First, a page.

I think we can also safely say that Fred believes he was free to act against the general requirement. It is conceptualized by Fred as something that does not determine or compel his behavior in the strongest sense of those terms. It does not compel his behavior in the way that the natural law of gravitation necessitates that an unsupported object falls to the ground. Yet, Fred takes this requirement as something that compels him (or, indeed anyone in a situation like his) in the sense that it picks out certain options of his as preferable because they satisfy the requirement. It is a requirement that compels (in this sense of that word) only free beings. Fred sees himself as one. Only free beings are in a position to be compelled by these sorts of requirements, because it takes a sort of cognizance only they have, as free beings, in order for the requirement to ‘take.’

This is one of a set of similar requirements that Fred is aware of in his day to day dealings. They become activated by circumstances, but for Fred, and most other individuals, they have general significance, applying to numerically distinct agents in numerically distinct sets of circumstances, because there are common elements shared by the particular circumstances and agents.

Another feature that is obvious: In Fred’s case the action required does not coincide or line up with what he would like to do (or rather what he in fact did.) This is a common feature of moral experience. We recognize a compelling ‘oughtness’ to (x) in the face of countervailing tendencies that push us toward (~x).

Now, we can ask a question implied by the above: What has to be true about Fred for him to consider himself as one among a group of responsible beings, a moral agent in a society of such beings? His guilt shows he considers himself in this way.

It would seem that cognizance of moral requirement requires a rational being at least as advanced as a human being. It requires rationality to the degree required to recognize freedom, and to a degree that allows projection of consequences and recognition that his actions can harm or benefit other creatures.

He also needs an ability to conceptualize generalized rules, i.e., rules that cover all like creatures in like circumstances. This requires relatively sophisticated rational beings. On Earth, humans are the clearest example of such beings. We may be the only ones.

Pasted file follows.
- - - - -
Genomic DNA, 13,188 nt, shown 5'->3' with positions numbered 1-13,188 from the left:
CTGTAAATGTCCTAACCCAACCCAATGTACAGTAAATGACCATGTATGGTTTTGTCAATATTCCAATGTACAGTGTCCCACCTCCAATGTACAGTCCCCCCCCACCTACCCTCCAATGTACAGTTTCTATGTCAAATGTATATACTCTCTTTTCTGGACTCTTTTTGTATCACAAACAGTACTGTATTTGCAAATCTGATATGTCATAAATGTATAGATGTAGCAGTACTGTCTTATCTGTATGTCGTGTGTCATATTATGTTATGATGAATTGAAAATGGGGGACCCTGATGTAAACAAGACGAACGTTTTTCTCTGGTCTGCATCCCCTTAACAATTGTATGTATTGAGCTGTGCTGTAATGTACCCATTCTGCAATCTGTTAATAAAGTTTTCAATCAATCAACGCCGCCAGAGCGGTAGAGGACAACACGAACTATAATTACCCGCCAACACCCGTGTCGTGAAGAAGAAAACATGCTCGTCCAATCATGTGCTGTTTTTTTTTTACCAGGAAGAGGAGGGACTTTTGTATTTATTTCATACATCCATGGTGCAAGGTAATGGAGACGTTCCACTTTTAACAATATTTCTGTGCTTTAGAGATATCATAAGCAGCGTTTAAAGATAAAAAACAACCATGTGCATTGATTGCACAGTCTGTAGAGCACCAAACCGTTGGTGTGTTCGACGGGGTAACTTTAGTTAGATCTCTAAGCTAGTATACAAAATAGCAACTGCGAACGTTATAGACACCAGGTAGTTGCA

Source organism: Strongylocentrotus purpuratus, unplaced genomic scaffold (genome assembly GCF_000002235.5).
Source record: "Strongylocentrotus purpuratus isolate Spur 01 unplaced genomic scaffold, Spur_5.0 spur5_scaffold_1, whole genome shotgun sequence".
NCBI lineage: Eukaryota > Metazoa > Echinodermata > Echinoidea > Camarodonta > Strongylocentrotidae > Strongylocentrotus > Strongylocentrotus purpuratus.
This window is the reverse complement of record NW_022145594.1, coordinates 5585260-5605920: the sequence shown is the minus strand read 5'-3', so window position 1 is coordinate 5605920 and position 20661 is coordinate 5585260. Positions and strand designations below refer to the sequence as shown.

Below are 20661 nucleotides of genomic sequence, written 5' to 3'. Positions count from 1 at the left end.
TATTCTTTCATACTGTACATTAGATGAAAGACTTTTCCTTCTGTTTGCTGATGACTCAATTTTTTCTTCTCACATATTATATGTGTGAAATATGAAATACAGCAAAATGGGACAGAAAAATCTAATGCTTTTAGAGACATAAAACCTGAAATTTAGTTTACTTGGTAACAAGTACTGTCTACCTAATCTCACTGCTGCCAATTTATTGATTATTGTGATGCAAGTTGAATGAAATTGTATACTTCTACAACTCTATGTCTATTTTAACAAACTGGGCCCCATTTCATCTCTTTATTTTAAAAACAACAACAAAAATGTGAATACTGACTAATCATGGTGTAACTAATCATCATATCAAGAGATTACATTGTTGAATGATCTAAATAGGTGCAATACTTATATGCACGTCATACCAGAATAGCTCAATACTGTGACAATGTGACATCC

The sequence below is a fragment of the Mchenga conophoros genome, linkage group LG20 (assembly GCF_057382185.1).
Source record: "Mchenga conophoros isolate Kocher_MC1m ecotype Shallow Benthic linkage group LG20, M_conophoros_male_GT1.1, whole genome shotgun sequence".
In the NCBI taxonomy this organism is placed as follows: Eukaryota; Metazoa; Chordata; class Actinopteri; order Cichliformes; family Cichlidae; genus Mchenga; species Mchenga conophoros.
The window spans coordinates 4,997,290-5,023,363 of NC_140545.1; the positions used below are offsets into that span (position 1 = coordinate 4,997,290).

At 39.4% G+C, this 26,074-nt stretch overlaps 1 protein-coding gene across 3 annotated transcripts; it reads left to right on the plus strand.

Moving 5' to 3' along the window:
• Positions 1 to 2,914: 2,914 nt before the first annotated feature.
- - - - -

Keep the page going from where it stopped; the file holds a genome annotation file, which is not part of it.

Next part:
We do not consider beings as moral agents if they do not have these capacities.

There has to be another sort of ‘projective’ component, in order for Fred to conceptualize a moral requirement: It seems we must have empathetic capacities.

For, if there were no such capacities within Fred, while he might be able to cognize that certain of his potential actions could harm or benefit others, it may make no difference to him when it comes to choosing to act on those potential actions.

Think of the psychopath. He is quite capable of projecting likely consequences of his acts, including that they may harm, but that does not in any way put a ‘brake’ on his choices. Why? Lack of empathy; i.e., the lack of an ability to take the other person’s place, and conceptualize what it would be like to be on the receiving end of those actions.

So, we see Fred is aware of a requirement that functions as a sort of rule that covers his own case, (as a case of a certain sort, involving a certain set of circumstances that can be repeated) and that the rule requires that he as a free agent, act in a certain sort of way. The regular parlance is much simpler: Fred is aware of a moral rule in this scenario.

Well, what exactly is unique about moral rules? After all, there are all kinds of rules we use and live with. What sets this particular bunch apart?

What sort of rules are moral rules? We should start by first describing rules more generally. Maybe then we can find the specifying features of moral rules.

OK..End of part 1. Hopefully as the caffeine wears off I will not see this as a hopeless pile of.....stuff.... and start to substantially revise. If that is the case, then part 2 should appear in about a week.